The Goldendale Sentinel - Headlines & History since 1879

By Jess Macinko
News Editor 

Weather Service: Snow not over yet


Jess Macinko

A MOVING EXPERIENCE: Ron Starkey, resident of Cottonwood RV Park, helps out with snow removal.

Now for some news no one wants to hear: our recent sunshine may be short-lived. Marilyn Lohmann of the National Weather Service Pendleton office says a return of below average temperatures and possible precipitation could be upon us by the weekend. Long-term, she expects our cold, heavy winter will segue to a cool, wet spring. Her advice? Get outside while the getting's good.

If it's any consolation, this winter has given us bragging rights. On Jan. 18, The Sentinel reported Goldendale had received a total of 42.2 inches, making 2016 – 17 the seventh snowiest year on record. We're now in third place with a total of 56.4. That's just about a foot shy of the all-time record: 68.3 in 1949 – 50.


Klickitat County Public Works Director Gordon Kelsey says the lull in precipitation is a "window of opportunity" to scrape more snow and ice from the roads, especially gravel roads. "That's where we expect to see the most trouble [when it warms]. We've been able to scrape paved roads down to the pavement, but not the gravel roads." Kelsey explains many gravel roads have been frozen so long that they get very soft when they start to thaw.

Another challenge is that drainage ditches are full of snow and ice, meaning rain and melt-water may have no place to go.

In some areas, there's not a lot of room between roads and fences. As more and more snow gets pushed off the road, there is a chance for fences and mailboxes to get pushed over or otherwise damaged. Kelsey says once the snow melts, "then we go out and make repairs."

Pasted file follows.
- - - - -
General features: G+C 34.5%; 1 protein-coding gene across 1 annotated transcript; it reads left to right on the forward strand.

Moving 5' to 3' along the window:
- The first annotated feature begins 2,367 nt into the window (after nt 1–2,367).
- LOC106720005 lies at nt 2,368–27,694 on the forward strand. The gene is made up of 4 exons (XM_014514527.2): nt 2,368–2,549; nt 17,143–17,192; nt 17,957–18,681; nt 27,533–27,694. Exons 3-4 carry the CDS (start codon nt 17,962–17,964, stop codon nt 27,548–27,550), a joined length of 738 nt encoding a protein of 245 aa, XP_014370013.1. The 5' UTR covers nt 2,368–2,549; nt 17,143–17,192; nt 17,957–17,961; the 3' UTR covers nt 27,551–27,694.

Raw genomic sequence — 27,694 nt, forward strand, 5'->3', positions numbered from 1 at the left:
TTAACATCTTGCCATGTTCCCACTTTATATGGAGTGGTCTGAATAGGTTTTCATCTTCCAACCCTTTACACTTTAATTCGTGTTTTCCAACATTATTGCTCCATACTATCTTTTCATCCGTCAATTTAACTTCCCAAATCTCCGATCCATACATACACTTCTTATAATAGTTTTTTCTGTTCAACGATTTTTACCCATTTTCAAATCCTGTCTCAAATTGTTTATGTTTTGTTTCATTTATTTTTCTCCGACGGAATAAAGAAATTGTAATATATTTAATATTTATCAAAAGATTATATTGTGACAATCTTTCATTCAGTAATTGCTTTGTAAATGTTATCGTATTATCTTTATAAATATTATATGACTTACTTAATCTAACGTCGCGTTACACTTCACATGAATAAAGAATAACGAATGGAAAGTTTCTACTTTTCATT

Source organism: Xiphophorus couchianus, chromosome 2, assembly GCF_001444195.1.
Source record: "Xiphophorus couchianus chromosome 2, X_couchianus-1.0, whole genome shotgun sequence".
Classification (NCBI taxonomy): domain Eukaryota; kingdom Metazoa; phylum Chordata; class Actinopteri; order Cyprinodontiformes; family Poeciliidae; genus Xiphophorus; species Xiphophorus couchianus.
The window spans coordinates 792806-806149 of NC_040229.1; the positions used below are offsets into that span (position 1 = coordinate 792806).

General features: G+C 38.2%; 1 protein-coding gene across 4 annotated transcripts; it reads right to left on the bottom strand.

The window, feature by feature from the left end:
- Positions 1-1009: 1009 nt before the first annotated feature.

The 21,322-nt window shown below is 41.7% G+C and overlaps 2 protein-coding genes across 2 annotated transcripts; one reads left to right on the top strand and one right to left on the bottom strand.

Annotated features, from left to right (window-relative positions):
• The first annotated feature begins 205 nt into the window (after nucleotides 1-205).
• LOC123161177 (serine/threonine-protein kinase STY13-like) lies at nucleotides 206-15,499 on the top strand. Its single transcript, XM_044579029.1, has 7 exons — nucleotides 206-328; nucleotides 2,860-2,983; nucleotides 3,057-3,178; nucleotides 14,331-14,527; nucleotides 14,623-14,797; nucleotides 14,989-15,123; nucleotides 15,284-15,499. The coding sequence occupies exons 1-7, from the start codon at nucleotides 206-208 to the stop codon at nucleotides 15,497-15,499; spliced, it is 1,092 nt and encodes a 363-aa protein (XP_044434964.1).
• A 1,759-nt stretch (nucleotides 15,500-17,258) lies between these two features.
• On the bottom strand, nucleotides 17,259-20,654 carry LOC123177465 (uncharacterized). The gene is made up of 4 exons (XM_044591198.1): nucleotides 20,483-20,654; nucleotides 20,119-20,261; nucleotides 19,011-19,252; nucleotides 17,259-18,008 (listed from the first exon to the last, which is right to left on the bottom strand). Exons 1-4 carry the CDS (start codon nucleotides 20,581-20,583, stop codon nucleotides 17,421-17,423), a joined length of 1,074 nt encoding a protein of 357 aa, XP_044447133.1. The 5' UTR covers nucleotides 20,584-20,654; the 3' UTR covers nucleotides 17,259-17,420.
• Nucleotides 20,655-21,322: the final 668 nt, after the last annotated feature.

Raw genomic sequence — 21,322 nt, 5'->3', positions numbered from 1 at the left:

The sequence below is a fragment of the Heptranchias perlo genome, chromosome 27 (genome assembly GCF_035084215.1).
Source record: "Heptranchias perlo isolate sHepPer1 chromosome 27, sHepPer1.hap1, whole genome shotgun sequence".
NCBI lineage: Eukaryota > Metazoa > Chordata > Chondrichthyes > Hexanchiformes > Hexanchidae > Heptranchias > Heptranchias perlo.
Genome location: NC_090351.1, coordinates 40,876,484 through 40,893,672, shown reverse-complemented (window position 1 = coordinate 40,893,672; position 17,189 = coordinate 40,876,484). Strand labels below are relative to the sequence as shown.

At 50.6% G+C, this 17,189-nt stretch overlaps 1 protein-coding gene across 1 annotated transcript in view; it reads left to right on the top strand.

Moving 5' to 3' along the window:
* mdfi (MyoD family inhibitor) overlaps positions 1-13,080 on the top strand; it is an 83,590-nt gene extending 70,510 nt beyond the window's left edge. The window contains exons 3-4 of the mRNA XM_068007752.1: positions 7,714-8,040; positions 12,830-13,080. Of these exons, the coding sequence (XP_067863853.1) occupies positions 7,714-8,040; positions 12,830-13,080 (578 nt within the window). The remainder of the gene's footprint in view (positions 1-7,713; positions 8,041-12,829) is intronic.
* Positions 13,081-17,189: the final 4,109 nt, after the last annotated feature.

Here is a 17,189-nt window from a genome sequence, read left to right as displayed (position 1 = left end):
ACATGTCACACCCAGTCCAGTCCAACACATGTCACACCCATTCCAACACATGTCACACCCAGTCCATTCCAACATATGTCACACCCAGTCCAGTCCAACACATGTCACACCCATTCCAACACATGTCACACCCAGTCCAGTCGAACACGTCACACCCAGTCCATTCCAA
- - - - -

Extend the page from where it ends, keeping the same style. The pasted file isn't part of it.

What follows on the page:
As roads warm up and soften, Kelsey reminds residents to check the public works website for closures and load restrictions.


KPUD General Manager Jim Smith says in terms of outages, we've been "extremely lucky" this year. Apart from outages stemming from Bonneville issues, there have been relatively few instances.

But that could change. When it warms, melting snow and ice could fall from trees, damaging power lines. Smith hopes for rain, which causes snow to melt more gradually. It can also help disperse snow on the ground, which creates a further hurdle for KPUD. "[In some areas], we need excavators just to dig our way in to fix the equipment."

"I don't remember a winter like this in the 20 years I've been here."

The cost of cold

For David Latshaw, owner of the Cottonwood RV Park, this winter has been about as hard as it gets. He estimates it's taken a total of 40 – 50 hours of plowing to keep the park accessible. An average winter takes only eight to 10.

With heavy snowfall, warmer weather can pose its own set of problems. Cottonwood resident Ron Starkey remembers five feet of flooding in the winter of 1995-96.

Since the addition of a bridge and raised road, the park no longer has the flooding problems it once did. But Latshaw says the winter has still been difficult for small business owners like himself. He estimates the park has received $12,000 of power and water bills for the past month alone. At the same time, Latshaw is reluctant to pass the costs on to residents.

"[I] can't raise rents-no one has the money."


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